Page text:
This last point bears special note. In a survey analyzing junior officer retention for the John F. Kennedy School of Government at Harvard University, researchers found that the nearly 41 percent of respondents identified frustration with military bureaucracy as the top factor in their decision to leave the service. Although the typical career path dotted with the drudgery of staff assignments is unlikely to be fundamentally altered anytime soon, perhaps the military can rethink what it means to be a well-rounded officer. In doing so, it can reach out to the bright but disenfranchised by offering the opportunity to do what we all crave but rarely experience: pass along the accumulated wisdom of life and career to those receptive to hear it.
Teaching as a more senior field-grade officer could also be a steppingstone to positions of greater responsibility within an organization like the Army’s Training and Doctrine Command or as a school commandant or assistant commandant.
Army Chief of Staff Gen. George C. Marshall was the single most important influence on the senior officer corps that led the country to victory in World War II. His legendary “black book” of officers who had caught his attention over the course of his career largely formed the roster of division, corps and army commanders during the war. One common thread among them was their shared background as educators.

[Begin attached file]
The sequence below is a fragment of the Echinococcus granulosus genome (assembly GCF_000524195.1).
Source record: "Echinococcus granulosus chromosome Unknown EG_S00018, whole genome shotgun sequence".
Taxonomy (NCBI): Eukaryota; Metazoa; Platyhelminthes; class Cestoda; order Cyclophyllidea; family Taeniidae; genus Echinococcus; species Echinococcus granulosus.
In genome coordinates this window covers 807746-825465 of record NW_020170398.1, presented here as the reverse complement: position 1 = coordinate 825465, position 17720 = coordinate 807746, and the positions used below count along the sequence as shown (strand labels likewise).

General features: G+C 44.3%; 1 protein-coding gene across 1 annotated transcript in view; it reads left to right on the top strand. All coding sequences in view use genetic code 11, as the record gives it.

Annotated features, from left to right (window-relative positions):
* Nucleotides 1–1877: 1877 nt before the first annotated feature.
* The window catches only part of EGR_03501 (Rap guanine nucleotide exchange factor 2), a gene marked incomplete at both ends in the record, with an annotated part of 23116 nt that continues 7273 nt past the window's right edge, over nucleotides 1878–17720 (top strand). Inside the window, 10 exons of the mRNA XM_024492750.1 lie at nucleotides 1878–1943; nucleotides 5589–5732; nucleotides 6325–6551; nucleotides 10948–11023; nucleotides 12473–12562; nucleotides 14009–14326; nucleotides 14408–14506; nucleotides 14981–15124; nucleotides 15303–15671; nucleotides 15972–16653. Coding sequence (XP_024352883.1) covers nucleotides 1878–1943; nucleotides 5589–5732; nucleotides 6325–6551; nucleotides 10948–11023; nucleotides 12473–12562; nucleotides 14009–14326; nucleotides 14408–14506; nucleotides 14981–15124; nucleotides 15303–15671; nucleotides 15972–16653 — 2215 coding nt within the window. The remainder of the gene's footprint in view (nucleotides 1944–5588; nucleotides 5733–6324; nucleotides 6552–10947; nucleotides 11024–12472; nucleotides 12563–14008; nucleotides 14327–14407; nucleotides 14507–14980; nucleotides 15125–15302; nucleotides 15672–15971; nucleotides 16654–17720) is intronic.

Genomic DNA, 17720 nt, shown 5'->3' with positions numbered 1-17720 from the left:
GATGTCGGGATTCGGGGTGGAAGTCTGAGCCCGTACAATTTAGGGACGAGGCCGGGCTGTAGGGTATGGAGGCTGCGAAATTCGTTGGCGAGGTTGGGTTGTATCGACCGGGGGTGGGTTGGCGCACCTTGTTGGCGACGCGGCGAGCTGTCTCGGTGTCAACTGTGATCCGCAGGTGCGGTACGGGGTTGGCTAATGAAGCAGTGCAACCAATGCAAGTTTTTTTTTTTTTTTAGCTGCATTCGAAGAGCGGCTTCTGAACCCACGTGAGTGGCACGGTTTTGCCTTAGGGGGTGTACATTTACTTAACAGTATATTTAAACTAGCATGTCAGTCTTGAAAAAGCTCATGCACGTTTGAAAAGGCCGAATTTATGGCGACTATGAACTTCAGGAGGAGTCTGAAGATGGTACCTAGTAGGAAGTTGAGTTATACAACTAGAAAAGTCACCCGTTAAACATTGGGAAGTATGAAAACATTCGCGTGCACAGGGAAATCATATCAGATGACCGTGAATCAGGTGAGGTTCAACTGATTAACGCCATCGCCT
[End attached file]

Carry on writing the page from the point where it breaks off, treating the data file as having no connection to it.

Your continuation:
During his five years as assistant commandant at the Infantry School, Marshall had the opportunity to observe numerous instructors that he would one day place in high command: Gens. Omar Bradley, Joseph Stilwell, Edwin Harding and Morrison Stayer all impressed Marshall with their aptitude as innovators in the classroom and shapers of curricula. Their demonstrated aptitude for mentorship, leadership, communication and analytical thinking at the schoolhouse led directly to their selection for positions of extreme responsibility years later. The Marshall model of talent scouting proved an uncannily accurate predictor of success at the senior officer level and still has merit today.